A century ago, that just wasn’t how things were done. Divorce carried a significant stigma at that time, which explained why Joshua remained in his loveless marriage to Anna and why the daughter Suzette bore to him grew up without knowing who her father was. (I would probably go to past perfect in the next sentence, unless I could work in another time tag.)

Breaking up a stretch of backstory by intercutting it with current action can work very well—if carefully done. Typically, a character is reminiscing about the past while passively watching some event or engaging in some simple, straightforward activity. The main pitfall comes from failing to be scrupulously clear about which bits are present and which bits are past. This is not the place to scrimp on past perfect or on time tags. Place and season and other diagnostic details can also help clue the reader as to what is ongoing action and what is backstory.

Rigo watched the muster of the troops from the balcony of the Winter Palace in Orman. There were too few of them and they moved stiffly, their uniforms inadequate against the cold. Many of them were also feeling the stiffness of old wounds. As he watched, Rigo couldn’t help remembering a different muster, in a different place and time. It had been spring then in Astergard, a hopeful season, and there had been many more men marching to the drums with a spring in their step. They had thought they were going out to put down a little rebellion—they’d be back in a week. That had been two years ago, before the death of the king, the fall of the capital city, and the overrunning of half the kingdom by “rebels” who had turned out to be the magically-conjured minions of the mysterious Mage-Lord. On the balcony, Rigo shivered as snow began to fall. Below him, the young prince—far too young, too green—rode out to review his troops. (You get the idea. I could go on, making up more details of the present situation and more details of its history, and alternating them.)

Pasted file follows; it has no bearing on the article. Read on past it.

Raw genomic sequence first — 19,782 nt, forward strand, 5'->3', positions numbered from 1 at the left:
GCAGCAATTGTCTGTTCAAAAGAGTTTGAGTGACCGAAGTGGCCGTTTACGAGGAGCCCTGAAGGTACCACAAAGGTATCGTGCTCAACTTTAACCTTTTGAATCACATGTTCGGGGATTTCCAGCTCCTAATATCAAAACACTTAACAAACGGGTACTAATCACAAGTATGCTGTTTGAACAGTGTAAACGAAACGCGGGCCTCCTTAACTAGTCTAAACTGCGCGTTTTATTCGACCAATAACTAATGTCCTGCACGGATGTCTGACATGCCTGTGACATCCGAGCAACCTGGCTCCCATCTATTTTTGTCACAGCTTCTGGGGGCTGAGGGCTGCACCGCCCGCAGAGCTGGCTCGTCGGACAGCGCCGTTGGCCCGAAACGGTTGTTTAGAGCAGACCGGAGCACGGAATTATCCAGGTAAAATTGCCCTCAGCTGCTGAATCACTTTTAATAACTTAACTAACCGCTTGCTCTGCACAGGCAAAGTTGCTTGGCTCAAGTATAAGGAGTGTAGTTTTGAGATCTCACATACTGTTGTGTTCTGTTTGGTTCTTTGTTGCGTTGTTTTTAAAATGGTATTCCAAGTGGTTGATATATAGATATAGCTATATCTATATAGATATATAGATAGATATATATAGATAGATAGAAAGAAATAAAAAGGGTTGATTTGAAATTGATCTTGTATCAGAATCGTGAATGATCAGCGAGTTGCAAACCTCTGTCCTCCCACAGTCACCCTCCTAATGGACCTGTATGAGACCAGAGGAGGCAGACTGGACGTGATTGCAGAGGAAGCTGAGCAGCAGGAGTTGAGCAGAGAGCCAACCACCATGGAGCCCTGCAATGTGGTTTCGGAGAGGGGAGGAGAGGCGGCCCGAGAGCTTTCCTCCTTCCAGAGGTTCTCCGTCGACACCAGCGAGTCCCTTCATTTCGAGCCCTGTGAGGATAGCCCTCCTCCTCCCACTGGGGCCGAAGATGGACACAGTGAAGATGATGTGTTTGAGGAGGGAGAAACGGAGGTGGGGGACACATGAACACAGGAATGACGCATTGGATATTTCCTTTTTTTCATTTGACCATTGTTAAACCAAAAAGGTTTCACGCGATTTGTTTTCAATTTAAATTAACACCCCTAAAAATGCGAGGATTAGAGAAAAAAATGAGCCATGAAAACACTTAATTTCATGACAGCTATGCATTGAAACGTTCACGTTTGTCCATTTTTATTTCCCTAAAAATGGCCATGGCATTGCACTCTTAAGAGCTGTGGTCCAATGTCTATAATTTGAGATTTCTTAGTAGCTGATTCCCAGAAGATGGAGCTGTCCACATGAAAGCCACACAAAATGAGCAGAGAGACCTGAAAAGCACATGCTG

One thing not to do, is to put the first couple of sentences in past perfect and then lapse back into simple past without using clarifying time tags. You may know what you mean, but readers can easily be confused, especially early in the story when they don’t know enough to make accurate guesses. Ideally, readers should never have to guess at things you intend them to understand.

But, enough.

Has this been useful? Do you have tips of your own to offer? I’d be glad to hear them.